In a conquered territory, civil government must take effect, either by the action of the treaty-making power, or by that of the Congress of the United States. The office of a treaty of cession ordinarily is to put an end to all authority of the foreign government over the territory; and to subject the territory to the disposition of the Government of the United States.

The government and disposition of territory so acquired belong to the Government of the United States, consisting of the President, the Senate, elected by the States, and the House of Representatives, chosen by and immediately representing the people of the United States. Treaties by which territory is acquired from a foreign State usually recognize this.

It is clearly recognized in the recent treaty with Spain, especially in the ninth article, by which “The civil rights and political status of the native inhabitants of the territories hereby ceded to the United States shall be determined by the Congress.

By the fourth and thirteenth articles of the treaty, the United States agree that, for ten years, Spanish ships and merchandise shall be admitted to the ports of the Philippine Islands on the same terms as ships and merchandise of the United States, and Spanish scientific, literary and artistic works, not subversive of public order, shall continue to be admitted free of duty into all the ceded territories. Neither of these provisions could be carried out if the Constitution required the customs regulations of the United States to apply in those territories.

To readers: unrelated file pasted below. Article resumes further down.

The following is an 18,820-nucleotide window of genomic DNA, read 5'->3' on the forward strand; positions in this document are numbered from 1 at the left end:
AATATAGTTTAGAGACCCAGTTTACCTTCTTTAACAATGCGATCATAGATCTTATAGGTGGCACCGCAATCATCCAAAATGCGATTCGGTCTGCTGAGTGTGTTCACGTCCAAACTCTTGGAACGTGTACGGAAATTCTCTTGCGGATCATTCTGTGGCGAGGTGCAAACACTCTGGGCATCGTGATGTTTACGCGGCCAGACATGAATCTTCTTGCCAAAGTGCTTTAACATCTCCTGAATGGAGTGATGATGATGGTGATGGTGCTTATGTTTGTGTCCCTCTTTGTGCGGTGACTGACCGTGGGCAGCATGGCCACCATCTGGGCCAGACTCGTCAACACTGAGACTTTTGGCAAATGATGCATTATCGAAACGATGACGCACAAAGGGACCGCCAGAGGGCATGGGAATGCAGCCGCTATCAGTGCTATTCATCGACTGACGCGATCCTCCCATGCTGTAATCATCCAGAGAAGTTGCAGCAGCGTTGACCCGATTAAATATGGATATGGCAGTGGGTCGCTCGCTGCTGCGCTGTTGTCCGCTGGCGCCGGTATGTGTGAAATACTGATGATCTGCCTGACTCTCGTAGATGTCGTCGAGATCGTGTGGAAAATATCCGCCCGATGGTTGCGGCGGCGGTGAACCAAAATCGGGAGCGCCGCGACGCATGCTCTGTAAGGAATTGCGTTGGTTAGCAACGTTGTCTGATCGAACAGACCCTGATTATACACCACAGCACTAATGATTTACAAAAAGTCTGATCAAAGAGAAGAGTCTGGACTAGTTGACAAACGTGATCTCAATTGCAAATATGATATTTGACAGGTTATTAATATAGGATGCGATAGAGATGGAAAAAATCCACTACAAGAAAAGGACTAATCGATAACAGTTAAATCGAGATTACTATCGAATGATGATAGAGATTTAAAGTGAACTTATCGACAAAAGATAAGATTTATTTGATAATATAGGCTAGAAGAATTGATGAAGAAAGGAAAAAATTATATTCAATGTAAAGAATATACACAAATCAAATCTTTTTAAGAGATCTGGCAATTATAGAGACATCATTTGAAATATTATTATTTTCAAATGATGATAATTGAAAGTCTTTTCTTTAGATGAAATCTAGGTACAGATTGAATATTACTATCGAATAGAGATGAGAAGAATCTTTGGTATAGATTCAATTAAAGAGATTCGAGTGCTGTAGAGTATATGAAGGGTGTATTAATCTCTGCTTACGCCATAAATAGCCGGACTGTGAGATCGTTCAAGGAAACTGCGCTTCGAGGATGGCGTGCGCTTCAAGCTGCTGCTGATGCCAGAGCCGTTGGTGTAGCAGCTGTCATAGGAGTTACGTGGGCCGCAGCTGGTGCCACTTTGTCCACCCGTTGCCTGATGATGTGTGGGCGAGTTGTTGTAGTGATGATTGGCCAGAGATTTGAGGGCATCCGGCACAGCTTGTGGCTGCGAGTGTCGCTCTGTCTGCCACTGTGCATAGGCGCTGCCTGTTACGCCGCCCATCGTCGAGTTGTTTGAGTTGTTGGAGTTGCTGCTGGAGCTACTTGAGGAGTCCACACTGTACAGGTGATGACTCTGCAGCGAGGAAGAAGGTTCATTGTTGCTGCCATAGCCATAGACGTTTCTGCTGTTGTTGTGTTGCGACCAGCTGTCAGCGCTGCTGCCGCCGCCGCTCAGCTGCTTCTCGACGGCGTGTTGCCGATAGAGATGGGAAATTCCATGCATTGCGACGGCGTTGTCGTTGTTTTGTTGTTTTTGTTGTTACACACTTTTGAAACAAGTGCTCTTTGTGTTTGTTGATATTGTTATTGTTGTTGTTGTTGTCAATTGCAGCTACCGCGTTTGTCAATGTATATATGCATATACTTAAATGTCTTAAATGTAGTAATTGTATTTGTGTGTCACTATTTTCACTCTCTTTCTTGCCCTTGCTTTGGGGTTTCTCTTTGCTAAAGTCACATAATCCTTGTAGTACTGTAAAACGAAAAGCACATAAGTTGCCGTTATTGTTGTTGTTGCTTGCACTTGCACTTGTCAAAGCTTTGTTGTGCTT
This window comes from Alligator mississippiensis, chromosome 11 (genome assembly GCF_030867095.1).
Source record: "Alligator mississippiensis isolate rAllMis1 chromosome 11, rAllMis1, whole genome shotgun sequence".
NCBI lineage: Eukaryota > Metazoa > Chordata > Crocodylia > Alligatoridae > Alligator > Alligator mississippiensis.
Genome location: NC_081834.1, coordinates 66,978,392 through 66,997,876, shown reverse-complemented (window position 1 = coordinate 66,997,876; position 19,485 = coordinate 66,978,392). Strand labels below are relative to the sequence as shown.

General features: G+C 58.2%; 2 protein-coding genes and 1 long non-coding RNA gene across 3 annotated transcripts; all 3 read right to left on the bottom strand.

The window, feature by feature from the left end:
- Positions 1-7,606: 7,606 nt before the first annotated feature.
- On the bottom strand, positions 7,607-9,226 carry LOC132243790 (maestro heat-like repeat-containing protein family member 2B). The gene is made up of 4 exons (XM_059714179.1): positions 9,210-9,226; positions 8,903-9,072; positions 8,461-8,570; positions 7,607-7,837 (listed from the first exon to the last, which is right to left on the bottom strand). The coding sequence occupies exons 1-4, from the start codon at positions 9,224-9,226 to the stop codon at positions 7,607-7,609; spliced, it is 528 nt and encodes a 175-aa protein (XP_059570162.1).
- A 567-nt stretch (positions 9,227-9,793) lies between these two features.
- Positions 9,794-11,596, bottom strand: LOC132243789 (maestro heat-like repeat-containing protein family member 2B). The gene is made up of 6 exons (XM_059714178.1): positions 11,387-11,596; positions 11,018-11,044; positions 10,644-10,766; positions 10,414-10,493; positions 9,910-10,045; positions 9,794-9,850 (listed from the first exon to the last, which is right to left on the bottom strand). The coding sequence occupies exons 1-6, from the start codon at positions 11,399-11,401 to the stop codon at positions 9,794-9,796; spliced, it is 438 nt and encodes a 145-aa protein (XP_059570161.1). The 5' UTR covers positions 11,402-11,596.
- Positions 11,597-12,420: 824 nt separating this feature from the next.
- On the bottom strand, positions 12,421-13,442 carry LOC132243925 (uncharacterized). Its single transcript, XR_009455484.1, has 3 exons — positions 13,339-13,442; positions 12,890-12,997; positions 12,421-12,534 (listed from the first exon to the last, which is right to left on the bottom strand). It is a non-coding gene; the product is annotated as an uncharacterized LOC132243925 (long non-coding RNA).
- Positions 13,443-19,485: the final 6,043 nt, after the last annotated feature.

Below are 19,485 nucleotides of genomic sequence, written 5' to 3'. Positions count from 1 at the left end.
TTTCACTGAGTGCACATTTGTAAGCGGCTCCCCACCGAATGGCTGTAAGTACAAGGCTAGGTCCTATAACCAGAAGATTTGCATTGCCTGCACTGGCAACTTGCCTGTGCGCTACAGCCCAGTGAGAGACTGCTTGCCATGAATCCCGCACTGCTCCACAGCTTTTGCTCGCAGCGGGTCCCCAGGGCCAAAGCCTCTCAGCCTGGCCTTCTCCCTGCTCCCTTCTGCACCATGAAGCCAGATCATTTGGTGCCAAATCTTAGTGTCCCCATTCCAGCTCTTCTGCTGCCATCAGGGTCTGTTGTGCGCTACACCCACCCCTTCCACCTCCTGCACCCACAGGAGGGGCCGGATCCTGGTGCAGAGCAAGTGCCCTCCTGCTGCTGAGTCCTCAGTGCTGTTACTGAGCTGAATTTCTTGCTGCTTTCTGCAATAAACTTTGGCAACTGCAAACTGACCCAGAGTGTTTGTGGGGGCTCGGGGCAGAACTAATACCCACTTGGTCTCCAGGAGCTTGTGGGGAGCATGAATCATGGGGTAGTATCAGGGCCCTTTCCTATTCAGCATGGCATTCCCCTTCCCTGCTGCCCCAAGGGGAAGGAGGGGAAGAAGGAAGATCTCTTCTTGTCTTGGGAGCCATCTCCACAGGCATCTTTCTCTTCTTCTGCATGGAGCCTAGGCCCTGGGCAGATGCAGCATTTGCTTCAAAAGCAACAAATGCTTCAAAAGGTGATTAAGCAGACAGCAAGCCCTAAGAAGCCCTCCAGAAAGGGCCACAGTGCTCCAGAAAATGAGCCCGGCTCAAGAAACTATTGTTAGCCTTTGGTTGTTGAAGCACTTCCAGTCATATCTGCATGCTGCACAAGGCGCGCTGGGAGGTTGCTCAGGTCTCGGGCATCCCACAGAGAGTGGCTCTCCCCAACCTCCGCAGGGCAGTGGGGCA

In the absence of Congressional legislation, the regulation of the revenue of the conquered territory, even after the treaty of cession, remains with the executive and military authority.

So long as Congress has not incorporated the territory into the United States, neither military occupation nor cession by treaty makes the conquered territory domestic territory, in the sense of the revenue laws. But those laws concerning “foreign countries” remain applicable to the conquered territory until changed by Congress. Such was the unanimous opinion of this court, as declared by Chief Justice Taney, in Fleming v. Page, 9 How. 603, 617.

If Congress is not ready to construct a complete government for the conquered territory, it may establish a temporary government, which is not subject to all the restrictions of the Constitution.